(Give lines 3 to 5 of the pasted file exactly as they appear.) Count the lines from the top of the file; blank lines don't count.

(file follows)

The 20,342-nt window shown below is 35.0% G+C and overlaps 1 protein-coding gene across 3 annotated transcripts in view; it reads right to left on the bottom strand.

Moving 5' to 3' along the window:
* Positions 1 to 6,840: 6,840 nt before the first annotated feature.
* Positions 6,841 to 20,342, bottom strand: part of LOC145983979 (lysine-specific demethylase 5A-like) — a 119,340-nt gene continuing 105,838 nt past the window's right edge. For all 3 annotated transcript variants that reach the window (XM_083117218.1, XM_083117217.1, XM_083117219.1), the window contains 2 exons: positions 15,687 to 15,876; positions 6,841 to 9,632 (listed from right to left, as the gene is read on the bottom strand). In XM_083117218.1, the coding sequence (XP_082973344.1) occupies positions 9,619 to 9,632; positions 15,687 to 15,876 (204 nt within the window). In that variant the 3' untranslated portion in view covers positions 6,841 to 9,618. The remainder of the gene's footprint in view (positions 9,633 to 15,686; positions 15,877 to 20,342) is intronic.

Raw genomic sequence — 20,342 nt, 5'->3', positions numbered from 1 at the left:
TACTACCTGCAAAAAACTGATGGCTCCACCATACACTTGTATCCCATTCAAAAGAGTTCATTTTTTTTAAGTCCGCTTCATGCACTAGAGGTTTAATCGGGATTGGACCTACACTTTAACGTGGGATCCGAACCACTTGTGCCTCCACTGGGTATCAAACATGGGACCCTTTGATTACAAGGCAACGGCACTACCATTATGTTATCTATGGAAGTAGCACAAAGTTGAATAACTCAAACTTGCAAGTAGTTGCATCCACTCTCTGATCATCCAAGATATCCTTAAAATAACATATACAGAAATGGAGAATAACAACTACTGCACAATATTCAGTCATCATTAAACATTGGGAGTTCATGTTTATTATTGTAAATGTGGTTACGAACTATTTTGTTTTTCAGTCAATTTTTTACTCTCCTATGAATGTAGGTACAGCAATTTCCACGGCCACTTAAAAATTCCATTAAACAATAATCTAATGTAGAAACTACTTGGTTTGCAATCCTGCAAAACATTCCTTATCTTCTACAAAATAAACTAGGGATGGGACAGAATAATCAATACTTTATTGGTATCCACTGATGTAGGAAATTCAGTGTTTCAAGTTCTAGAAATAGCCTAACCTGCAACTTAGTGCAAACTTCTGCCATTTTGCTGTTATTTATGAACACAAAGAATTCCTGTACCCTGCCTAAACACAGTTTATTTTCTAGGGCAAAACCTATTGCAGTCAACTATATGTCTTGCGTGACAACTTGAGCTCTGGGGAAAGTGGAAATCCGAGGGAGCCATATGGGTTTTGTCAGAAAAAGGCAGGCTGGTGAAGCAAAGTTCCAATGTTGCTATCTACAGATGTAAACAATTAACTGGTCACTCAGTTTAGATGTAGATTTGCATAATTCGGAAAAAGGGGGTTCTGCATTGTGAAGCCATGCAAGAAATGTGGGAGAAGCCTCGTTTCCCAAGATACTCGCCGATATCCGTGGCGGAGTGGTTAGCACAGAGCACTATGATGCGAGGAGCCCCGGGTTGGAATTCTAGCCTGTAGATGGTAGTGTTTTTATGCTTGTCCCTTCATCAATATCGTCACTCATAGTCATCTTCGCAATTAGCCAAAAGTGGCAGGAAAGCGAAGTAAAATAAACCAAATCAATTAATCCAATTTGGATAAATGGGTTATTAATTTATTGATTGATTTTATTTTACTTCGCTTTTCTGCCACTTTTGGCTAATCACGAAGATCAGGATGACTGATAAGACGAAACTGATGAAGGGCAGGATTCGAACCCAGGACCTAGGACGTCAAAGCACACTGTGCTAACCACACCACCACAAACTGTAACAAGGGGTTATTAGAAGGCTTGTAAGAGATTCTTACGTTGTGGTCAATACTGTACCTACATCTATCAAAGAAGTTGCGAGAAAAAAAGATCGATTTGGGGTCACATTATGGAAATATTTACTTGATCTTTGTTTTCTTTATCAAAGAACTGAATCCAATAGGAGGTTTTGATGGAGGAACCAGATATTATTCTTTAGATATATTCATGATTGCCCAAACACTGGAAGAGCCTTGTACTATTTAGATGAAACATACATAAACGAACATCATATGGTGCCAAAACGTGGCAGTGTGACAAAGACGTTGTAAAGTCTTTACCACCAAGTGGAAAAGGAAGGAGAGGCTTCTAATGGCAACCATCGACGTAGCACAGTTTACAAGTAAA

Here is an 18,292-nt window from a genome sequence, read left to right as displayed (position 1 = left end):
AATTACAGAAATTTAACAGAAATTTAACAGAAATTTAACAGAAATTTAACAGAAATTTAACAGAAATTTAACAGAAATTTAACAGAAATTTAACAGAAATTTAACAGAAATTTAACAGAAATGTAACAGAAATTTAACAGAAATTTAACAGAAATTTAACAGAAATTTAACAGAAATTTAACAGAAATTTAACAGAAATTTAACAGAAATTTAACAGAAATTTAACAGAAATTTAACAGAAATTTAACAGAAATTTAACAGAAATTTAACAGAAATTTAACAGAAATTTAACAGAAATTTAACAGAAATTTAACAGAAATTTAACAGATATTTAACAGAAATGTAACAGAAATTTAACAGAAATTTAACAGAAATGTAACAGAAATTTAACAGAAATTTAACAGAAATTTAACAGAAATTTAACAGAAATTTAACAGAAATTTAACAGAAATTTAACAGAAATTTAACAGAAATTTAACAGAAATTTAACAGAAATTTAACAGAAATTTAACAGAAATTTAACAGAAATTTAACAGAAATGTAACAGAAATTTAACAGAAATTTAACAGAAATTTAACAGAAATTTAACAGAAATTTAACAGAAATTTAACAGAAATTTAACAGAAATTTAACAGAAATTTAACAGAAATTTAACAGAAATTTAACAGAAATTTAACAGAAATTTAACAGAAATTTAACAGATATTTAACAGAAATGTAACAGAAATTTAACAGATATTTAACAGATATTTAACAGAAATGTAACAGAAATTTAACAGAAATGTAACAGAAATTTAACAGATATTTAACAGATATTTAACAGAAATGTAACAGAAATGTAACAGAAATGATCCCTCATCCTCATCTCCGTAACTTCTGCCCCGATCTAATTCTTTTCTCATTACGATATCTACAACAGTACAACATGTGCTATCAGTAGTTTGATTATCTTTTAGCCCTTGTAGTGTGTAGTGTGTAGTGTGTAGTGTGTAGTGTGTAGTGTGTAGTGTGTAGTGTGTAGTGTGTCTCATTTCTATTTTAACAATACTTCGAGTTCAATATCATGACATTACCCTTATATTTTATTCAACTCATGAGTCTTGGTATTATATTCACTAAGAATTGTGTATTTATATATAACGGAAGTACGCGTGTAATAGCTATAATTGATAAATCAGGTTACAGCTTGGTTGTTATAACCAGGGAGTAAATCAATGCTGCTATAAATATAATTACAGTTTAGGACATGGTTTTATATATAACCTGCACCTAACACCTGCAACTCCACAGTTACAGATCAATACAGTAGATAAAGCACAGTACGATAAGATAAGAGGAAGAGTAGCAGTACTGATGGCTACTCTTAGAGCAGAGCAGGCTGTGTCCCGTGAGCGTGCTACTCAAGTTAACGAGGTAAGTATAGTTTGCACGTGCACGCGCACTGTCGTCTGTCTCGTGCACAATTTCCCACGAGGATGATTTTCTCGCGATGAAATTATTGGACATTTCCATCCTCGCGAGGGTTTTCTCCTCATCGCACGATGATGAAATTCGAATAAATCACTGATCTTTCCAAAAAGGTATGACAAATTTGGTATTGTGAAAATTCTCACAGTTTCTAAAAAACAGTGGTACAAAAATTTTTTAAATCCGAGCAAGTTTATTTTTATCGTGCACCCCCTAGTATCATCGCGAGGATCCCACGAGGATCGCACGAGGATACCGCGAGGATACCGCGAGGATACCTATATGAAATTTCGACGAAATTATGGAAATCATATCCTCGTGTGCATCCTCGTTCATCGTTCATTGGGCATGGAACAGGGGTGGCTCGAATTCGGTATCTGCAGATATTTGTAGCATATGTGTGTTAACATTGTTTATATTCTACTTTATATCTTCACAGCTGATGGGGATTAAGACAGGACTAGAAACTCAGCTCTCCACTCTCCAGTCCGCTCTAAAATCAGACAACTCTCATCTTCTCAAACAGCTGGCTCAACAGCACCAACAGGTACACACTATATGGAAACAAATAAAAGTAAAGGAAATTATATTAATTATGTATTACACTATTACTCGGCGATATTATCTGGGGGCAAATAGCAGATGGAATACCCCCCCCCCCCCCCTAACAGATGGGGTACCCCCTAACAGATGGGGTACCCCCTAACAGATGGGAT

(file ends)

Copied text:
* Positions 1 to 6,840: 6,840 nt before the first annotated feature.
* Positions 6,841 to 20,342, bottom strand: part of LOC145983979 (lysine-specific demethylase 5A-like) — a 119,340-nt gene continuing 105,838 nt past the window's right edge. For all 3 annotated transcript variants that reach the window (XM_083117218.1, XM_083117217.1, XM_083117219.1), the window contains 2 exons: positions 15,687 to 15,876; positions 6,841 to 9,632 (listed from right to left, as the gene is read on the bottom strand). In XM_083117218.1, the coding sequence (XP_082973344.1) occupies positions 9,619 to 9,632; positions 15,687 to 15,876 (204 nt within the window). In that variant the 3' untranslated portion in view covers positions 6,841 to 9,618. The remainder of the gene's footprint in view (positions 9,633 to 15,686; positions 15,877 to 20,342) is intronic.

Raw genomic sequence — 20,342 nt, 5'->3', positions numbered from 1 at the left: